Deployment and school-age kids

Catherine Mogil, PsyD Family Trauma Therapist, shares advice for military parents on how they can help their children through the difficult time when their father or mother is deployed
Parenting Tips | Helping Kids Through A Parent's Deployment
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Deployment and school-age kids

Nurses' offices on the military installations and in the schools are always crowded around deployments and around reintegration periods. School-age kids often express their anxiety in the form of their body – headaches, stomachaches. And so one of the things that we can really help our teachers to understand is what our kids are going through. So as a parent, if you can go talk to the teacher, talk to the school counselor, talk to the principle, make sure they're aware that your child is going though a deployment right now. And then they can just have a bit more of understanding about what's going on for your child. They really want to help and if they don't know they can't really provide the help that they would really like to be able to provide. One of the things that military parents can do is open the door for conversations with their kids. A lot of military parents are really fearful that their child is going to ask them something really difficult or really hard and that they're not going to know how to answer it. So it something tends to be like this elephant in the room – we'll just not talk about it. But the truth is when parents go to their kids and say, "I know this is a hard time. We all miss your father or your mother right now." It opens the door for kids to speak up, share how they are feeling. And it's really great when parents can also leave that door open and say, "I'm glad we could talk about this, but I'm always here for you, so if you want to talk about it again tonight, tomorrow, in two weeks we can still do that."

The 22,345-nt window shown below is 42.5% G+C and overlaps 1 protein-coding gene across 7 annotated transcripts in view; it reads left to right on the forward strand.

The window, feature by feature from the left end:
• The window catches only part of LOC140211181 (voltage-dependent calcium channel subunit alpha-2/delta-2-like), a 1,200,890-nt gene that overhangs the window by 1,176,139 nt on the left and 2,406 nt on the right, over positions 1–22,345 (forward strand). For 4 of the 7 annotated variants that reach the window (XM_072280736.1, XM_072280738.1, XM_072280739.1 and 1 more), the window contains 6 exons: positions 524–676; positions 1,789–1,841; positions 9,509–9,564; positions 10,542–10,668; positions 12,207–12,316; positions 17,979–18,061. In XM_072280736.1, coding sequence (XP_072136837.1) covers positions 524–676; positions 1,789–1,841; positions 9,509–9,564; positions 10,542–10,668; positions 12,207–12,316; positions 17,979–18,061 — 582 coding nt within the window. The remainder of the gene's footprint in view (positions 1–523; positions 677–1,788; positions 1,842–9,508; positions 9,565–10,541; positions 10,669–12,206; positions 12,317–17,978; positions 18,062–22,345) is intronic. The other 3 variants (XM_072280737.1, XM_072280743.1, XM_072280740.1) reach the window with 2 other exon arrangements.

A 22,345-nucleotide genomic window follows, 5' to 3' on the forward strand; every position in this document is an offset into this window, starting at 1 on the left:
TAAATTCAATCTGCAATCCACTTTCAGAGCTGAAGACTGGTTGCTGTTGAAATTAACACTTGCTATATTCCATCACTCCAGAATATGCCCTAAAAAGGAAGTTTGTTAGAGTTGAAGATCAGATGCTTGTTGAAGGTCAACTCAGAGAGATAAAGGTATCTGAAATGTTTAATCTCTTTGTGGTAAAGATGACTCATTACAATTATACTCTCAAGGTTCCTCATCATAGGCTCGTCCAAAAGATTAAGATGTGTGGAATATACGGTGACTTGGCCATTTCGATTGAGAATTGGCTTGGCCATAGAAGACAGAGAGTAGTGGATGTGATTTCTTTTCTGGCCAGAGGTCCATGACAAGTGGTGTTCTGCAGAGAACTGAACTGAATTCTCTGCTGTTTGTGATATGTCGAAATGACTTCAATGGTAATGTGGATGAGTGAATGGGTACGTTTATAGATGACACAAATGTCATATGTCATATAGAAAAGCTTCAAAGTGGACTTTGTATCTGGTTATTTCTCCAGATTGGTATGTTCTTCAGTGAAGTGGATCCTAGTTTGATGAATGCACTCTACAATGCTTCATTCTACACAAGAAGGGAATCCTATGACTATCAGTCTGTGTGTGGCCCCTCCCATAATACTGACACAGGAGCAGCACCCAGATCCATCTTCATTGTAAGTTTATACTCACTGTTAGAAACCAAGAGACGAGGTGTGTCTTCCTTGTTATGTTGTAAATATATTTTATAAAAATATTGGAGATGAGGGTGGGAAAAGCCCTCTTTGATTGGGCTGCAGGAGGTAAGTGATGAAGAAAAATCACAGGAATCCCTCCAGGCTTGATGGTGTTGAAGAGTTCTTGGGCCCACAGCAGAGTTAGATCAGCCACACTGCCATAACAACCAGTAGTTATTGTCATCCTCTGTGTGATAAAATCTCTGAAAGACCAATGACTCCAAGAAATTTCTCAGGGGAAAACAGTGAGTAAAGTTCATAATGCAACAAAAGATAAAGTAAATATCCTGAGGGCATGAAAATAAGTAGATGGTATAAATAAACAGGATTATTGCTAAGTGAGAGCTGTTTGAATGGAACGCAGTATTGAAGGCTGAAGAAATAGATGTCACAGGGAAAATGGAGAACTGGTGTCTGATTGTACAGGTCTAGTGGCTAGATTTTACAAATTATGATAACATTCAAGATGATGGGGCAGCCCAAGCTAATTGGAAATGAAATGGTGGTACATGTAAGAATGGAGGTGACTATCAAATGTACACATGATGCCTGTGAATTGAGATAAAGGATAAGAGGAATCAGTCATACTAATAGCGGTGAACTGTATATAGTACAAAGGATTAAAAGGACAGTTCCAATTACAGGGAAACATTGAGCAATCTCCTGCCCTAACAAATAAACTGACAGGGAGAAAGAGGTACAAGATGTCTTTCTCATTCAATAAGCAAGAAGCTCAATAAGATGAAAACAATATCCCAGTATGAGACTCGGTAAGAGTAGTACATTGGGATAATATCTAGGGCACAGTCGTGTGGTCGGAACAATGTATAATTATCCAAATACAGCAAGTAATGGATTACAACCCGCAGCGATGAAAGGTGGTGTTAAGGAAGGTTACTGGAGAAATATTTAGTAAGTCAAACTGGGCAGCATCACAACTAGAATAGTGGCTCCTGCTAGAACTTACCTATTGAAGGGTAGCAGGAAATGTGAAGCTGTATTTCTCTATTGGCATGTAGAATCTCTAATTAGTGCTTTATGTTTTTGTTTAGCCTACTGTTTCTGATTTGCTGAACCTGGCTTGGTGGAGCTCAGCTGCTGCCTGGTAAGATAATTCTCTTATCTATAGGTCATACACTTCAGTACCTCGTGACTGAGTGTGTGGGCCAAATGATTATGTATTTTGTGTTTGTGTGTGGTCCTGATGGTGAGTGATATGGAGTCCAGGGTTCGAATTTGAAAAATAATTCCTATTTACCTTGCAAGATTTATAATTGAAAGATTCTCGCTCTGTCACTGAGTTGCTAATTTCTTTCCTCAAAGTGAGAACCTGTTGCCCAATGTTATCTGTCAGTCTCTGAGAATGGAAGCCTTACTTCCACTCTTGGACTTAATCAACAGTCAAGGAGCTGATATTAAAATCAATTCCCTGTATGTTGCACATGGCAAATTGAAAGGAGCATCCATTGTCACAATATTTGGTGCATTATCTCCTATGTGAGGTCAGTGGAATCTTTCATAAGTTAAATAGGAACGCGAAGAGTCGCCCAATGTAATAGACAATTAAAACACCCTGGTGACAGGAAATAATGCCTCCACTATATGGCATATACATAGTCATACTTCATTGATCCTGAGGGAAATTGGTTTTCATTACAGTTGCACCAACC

Catherine Mogil, PsyD Family Trauma Therapist, shares advice for military parents on how they can help their children through the difficult time when their father or mother is deployed


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Catherine Mogil, PsyD

Family Trauma Therapist

Dr. Catherine E. Mogil is an assistant clinical professor at the Semel Institute for Neuroscience and Human Behavior in the David Geffen School of Medicine at the University of California, Los Angeles. She is a licensed clinical psychologist and serves as the director of training and intervention development for the Nathanson Family Resilience Center and as the co-director of the Child and Family Trauma Service.

Dr. Mogil is also a consultant for the National Military Family Association's Operation Purple Family Retreats, the Uniformed Services University, and a special military project with the Los Angeles County Department of Mental Health. Her recent research focuses on the effects of multiple deployments on military families, including the role of parental functioning on childhood mental health. Working with children of all developmental stages, Dr. Mogil has been involved in several intervention development and translational research projects that examine the efficacy of parent-assisted interventions for infants and toddlers in foster care, school-aged children with developmental disabilities, and adolescents with autism spectrum and other disorders.

Dr. Mogil is certified in parent-child interaction therapy, trauma-focused cognitive behavioral therapy, and leadership education in neurodevelopmental disabilities. She received her doctorate from Pepperdine University and completed her clinical internship at UCLA. Dr. Mogil also completed a postdoctoral fellowship specializing in the prevention and treatment of child and family traumatic stress at the University of Southern California and Children's Hospital Los Angeles.

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